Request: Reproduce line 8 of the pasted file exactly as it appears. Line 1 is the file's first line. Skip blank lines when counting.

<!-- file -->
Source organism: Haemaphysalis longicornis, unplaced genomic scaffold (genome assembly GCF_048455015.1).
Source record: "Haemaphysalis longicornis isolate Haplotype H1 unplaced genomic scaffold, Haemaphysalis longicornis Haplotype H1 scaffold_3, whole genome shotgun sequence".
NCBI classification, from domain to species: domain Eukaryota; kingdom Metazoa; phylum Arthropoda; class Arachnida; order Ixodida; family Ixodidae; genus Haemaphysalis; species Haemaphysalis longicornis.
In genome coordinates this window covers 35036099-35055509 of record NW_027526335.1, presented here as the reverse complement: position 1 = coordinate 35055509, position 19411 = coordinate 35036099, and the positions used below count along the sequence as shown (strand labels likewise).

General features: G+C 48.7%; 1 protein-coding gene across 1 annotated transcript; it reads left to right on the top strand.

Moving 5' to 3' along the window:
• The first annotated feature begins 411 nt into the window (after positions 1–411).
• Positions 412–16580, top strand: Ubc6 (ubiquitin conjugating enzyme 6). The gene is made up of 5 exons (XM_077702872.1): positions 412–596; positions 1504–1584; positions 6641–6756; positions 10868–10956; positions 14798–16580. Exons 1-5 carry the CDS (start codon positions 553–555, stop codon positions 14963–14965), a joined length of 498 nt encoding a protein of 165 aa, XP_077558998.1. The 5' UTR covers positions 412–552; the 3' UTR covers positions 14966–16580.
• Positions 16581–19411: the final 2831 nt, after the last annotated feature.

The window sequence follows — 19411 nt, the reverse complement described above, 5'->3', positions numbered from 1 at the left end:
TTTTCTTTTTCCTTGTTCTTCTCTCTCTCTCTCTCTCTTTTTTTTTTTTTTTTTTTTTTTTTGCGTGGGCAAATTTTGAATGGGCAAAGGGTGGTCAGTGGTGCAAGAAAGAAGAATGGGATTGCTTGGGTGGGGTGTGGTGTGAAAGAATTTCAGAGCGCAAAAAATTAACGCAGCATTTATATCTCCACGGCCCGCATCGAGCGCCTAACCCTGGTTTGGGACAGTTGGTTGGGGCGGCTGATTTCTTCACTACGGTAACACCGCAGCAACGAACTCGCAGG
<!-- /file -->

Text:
• Positions 412–16580, top strand: Ubc6 (ubiquitin conjugating enzyme 6). The gene is made up of 5 exons (XM_077702872.1): positions 412–596; positions 1504–1584; positions 6641–6756; positions 10868–10956; positions 14798–16580. Exons 1-5 carry the CDS (start codon positions 553–555, stop codon positions 14963–14965), a joined length of 498 nt encoding a protein of 165 aa, XP_077558998.1. The 5' UTR covers positions 412–552; the 3' UTR covers positions 14966–16580.